With all of the political chaos going on in the US, there’s been quite a lot of political engagement, particularly with people going to “town hall” meetings between the representatives and their constituencies. Well, I went to one the other day, here in Vallejo, for Congressman Mike Thompson.
I should have brought knitting.
It was like going to the most horrible, boring, irrelevant church service ever, except they didn’t even have singing.
Dear Politicians: do not tell us the same old schtick. We have this thing called “the internet?” It tells us all of these things. It’s how we knew where to track you down. We do not need for you to tell us these things. We know them. We want to ask you questions. We want to know what you are going to do. We want to know that you hear us, which means you need to actually listen to us.
Of course, at least the congressman had the guts to meet with us (in the Vallejo Senior Center, which is why there’s a permanent Bingo board behind him). This is unlike Senator Dianne Feinstein, who apparently doesn’t meet with you unless you cough up a bunch of cash. And I guess he was interesting enough, if you’re used to listening to the radio or watching TV – you know, low-bandwidth information consumption.
To put this into context: I either read my news or I listen to podcasts … and the podcast app I use lets me turn up the playback speed, so I can adjust it so the information comes at me way faster than having to listen to someone’s natural speaking voice. This is me: I consume information rapidly. Listening to a speaker drives me crazy unless I have something to do, and playing games on the phone isn’t quite enough to make me OK with the hard chairs and the repetitive information.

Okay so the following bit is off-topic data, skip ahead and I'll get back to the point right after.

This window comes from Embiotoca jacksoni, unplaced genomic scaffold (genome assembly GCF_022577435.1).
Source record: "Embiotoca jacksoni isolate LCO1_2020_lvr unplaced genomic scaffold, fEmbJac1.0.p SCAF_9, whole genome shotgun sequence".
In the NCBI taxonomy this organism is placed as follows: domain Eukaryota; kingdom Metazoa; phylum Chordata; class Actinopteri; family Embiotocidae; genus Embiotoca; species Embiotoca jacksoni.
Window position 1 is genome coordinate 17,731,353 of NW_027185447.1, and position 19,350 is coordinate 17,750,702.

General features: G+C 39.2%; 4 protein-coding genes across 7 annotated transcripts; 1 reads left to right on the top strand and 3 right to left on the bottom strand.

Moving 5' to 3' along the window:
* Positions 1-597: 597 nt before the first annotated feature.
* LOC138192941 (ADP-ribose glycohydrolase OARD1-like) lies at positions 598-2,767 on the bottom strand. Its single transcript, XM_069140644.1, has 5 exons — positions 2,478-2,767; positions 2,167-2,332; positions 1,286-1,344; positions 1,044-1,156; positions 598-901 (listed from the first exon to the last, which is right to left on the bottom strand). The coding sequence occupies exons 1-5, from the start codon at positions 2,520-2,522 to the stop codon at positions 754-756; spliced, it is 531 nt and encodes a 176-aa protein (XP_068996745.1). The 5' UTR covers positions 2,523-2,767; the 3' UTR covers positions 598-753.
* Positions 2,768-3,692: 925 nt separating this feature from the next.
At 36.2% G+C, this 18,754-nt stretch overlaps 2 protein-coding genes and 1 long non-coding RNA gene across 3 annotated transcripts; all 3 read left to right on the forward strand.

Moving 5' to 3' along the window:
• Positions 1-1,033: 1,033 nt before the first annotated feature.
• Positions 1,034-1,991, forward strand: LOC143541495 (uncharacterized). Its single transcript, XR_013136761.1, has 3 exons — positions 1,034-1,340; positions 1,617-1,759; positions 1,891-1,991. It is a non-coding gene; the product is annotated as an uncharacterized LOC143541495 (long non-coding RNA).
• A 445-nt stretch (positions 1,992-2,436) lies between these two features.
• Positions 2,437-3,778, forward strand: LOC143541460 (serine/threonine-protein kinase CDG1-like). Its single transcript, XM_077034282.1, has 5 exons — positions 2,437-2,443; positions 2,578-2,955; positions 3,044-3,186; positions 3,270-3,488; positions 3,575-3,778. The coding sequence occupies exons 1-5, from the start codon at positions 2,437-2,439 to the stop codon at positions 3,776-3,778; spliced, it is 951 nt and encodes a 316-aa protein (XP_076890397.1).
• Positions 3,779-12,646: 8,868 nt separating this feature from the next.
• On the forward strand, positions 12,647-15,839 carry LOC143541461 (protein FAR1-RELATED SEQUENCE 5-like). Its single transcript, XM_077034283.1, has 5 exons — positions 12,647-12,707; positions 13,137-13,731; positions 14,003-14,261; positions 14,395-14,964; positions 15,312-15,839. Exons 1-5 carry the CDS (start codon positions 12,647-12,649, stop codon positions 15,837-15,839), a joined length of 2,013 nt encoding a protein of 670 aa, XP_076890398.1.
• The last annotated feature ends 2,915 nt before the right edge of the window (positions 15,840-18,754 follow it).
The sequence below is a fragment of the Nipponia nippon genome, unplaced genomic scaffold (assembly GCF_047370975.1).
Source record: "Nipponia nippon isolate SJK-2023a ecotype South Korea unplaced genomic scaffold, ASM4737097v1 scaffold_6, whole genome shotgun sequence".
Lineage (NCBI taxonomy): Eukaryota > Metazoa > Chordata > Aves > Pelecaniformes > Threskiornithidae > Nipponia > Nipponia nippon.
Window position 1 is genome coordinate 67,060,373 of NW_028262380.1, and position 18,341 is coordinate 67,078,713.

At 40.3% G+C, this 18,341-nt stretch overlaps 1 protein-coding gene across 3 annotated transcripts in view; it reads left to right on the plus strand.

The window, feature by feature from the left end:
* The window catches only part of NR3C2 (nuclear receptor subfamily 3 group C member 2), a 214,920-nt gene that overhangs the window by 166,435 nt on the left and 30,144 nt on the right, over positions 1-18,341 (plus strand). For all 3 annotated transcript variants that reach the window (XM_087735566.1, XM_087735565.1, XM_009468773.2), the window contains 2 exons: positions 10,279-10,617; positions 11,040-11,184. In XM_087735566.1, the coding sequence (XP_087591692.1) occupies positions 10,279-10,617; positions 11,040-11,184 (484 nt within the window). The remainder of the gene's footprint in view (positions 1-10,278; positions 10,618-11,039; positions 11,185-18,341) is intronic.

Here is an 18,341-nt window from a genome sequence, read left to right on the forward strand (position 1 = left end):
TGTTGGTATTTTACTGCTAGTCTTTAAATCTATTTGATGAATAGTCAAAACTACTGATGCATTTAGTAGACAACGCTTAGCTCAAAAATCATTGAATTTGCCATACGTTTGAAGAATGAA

Representative democracy. Bleh. It’s either doomed or it’s entirely irrational. (Go read those articles, please – yes, the author is probably a liberal, but these are about political science rather than policy.)
Lesson learned: politicians are a low-bandwidth form of information delivery, and deliver information which can be easily consumed elsewhere, and they choose places with hard chairs. Oh, and they don’t want you to bring signs.
On a totally different note, we’ll be off to the Tri-Cities area of Washington State next week for interviews. We’ll be off sometime the following week to Seattle for interviews. And my current client has apparently realized that I’m seriously going to be going somewhere, so they want me to come and and do some work and, oh, would I be available to support them remotely through to the end of the year at least.